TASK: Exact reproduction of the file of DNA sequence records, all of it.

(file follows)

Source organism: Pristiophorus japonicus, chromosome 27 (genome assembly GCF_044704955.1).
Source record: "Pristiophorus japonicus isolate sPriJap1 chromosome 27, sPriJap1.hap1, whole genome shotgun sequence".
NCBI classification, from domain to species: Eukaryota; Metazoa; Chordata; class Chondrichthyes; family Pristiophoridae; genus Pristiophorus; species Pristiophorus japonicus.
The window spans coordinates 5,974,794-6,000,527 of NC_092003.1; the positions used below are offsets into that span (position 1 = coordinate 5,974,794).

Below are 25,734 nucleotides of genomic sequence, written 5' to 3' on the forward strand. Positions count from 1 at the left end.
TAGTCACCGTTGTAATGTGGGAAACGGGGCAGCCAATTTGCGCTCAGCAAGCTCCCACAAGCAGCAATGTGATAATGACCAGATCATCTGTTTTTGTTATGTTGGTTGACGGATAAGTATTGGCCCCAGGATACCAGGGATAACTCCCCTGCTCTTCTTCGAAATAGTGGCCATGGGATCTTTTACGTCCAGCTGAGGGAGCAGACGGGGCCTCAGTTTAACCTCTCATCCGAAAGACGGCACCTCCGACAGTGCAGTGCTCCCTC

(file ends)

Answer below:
Source organism: Pristiophorus japonicus, chromosome 27 (genome assembly GCF_044704955.1).
Source record: "Pristiophorus japonicus isolate sPriJap1 chromosome 27, sPriJap1.hap1, whole genome shotgun sequence".
NCBI classification, from domain to species: Eukaryota; Metazoa; Chordata; class Chondrichthyes; family Pristiophoridae; genus Pristiophorus; species Pristiophorus japonicus.
The window spans coordinates 5,974,794-6,000,527 of NC_092003.1; the positions used below are offsets into that span (position 1 = coordinate 5,974,794).

Below are 25,734 nucleotides of genomic sequence, written 5' to 3' on the forward strand. Positions count from 1 at the left end.
TAGTCACCGTTGTAATGTGGGAAACGGGGCAGCCAATTTGCGCTCAGCAAGCTCCCACAAGCAGCAATGTGATAATGACCAGATCATCTGTTTTTGTTATGTTGGTTGACGGATAAGTATTGGCCCCAGGATACCAGGGATAACTCCCCTGCTCTTCTTCGAAATAGTGGCCATGGGATCTTTTACGTCCAGCTGAGGGAGCAGACGGGGCCTCAGTTTAACCTCTCATCCGAAAGACGGCACCTCCGACAGTGCAGTGCTCCCTC